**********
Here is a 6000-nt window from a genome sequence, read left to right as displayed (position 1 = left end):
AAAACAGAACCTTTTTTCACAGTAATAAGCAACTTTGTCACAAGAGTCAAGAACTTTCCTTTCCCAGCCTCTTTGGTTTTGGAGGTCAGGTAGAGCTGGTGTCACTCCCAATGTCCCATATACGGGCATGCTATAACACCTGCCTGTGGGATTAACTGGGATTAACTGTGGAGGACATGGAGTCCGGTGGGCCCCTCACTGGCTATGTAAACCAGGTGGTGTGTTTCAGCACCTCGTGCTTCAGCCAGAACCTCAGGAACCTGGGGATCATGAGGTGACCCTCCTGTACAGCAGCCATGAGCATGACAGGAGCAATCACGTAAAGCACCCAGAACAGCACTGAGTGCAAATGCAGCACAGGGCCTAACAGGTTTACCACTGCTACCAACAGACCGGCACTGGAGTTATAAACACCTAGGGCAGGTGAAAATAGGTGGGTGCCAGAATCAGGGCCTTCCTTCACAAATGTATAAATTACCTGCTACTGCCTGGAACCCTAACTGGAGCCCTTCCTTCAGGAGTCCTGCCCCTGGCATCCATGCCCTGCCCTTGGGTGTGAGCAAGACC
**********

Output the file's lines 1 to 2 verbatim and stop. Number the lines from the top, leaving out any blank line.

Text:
Here is a 6000-nt window from a genome sequence, read left to right as displayed (position 1 = left end):
AAAACAGAACCTTTTTTCACAGTAATAAGCAACTTTGTCACAAGAGTCAAGAACTTTCCTTTCCCAGCCTCTTTGGTTTTGGAGGTCAGGTAGAGCTGGTGTCACTCCCAATGTCCCATATACGGGCATGCTATAACACCTGCCTGTGGGATTAACTGGGATTAACTGTGGAGGACATGGAGTCCGGTGGGCCCCTCACTGGCTATGTAAACCAGGTGGTGTGTTTCAGCACCTCGTGCTTCAGCCAGAACCTCAGGAACCTGGGGATCATGAGGTGACCCTCCTGTACAGCAGCCATGAGCATGACAGGAGCAATCACGTAAAGCACCCAGAACAGCACTGAGTGCAAATGCAGCACAGGGCCTAACAGGTTTACCACTGCTACCAACAGACCGGCACTGGAGTTATAAACACCTAGGGCAGGTGAAAATAGGTGGGTGCCAGAATCAGGGCCTTCCTTCACAAATGTATAAATTACCTGCTACTGCCTGGAACCCTAACTGGAGCCCTTCCTTCAGGAGTCCTGCCCCTGGCATCCATGCCCTGCCCTTGGGTGTGAGCAAGACC